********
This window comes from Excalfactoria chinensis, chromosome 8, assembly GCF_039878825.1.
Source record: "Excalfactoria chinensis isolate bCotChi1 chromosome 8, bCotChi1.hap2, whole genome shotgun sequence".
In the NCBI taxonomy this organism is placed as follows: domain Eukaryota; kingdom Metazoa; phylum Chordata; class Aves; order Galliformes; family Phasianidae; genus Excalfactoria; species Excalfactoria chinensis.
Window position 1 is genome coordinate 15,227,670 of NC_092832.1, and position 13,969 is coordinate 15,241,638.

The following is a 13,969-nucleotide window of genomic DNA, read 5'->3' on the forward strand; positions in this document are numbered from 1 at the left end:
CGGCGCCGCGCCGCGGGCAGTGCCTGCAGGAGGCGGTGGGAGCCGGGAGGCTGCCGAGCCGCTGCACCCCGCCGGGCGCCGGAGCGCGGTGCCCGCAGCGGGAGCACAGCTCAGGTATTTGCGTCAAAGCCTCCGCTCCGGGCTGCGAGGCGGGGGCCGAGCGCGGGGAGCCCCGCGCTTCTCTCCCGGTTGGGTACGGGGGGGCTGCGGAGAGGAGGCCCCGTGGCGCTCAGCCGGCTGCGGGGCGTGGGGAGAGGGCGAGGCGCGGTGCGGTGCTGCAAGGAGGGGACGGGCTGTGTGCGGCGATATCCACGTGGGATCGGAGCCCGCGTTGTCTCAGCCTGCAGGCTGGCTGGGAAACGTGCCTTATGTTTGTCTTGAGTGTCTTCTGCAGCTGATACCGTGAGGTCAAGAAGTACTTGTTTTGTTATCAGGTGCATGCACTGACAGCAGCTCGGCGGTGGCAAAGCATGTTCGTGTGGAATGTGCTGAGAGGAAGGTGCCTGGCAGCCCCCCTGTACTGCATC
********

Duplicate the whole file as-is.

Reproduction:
This window comes from Excalfactoria chinensis, chromosome 8, assembly GCF_039878825.1.
Source record: "Excalfactoria chinensis isolate bCotChi1 chromosome 8, bCotChi1.hap2, whole genome shotgun sequence".
In the NCBI taxonomy this organism is placed as follows: domain Eukaryota; kingdom Metazoa; phylum Chordata; class Aves; order Galliformes; family Phasianidae; genus Excalfactoria; species Excalfactoria chinensis.
Window position 1 is genome coordinate 15,227,670 of NC_092832.1, and position 13,969 is coordinate 15,241,638.

The following is a 13,969-nucleotide window of genomic DNA, read 5'->3' on the forward strand; positions in this document are numbered from 1 at the left end:
CGGCGCCGCGCCGCGGGCAGTGCCTGCAGGAGGCGGTGGGAGCCGGGAGGCTGCCGAGCCGCTGCACCCCGCCGGGCGCCGGAGCGCGGTGCCCGCAGCGGGAGCACAGCTCAGGTATTTGCGTCAAAGCCTCCGCTCCGGGCTGCGAGGCGGGGGCCGAGCGCGGGGAGCCCCGCGCTTCTCTCCCGGTTGGGTACGGGGGGGCTGCGGAGAGGAGGCCCCGTGGCGCTCAGCCGGCTGCGGGGCGTGGGGAGAGGGCGAGGCGCGGTGCGGTGCTGCAAGGAGGGGACGGGCTGTGTGCGGCGATATCCACGTGGGATCGGAGCCCGCGTTGTCTCAGCCTGCAGGCTGGCTGGGAAACGTGCCTTATGTTTGTCTTGAGTGTCTTCTGCAGCTGATACCGTGAGGTCAAGAAGTACTTGTTTTGTTATCAGGTGCATGCACTGACAGCAGCTCGGCGGTGGCAAAGCATGTTCGTGTGGAATGTGCTGAGAGGAAGGTGCCTGGCAGCCCCCCTGTACTGCATC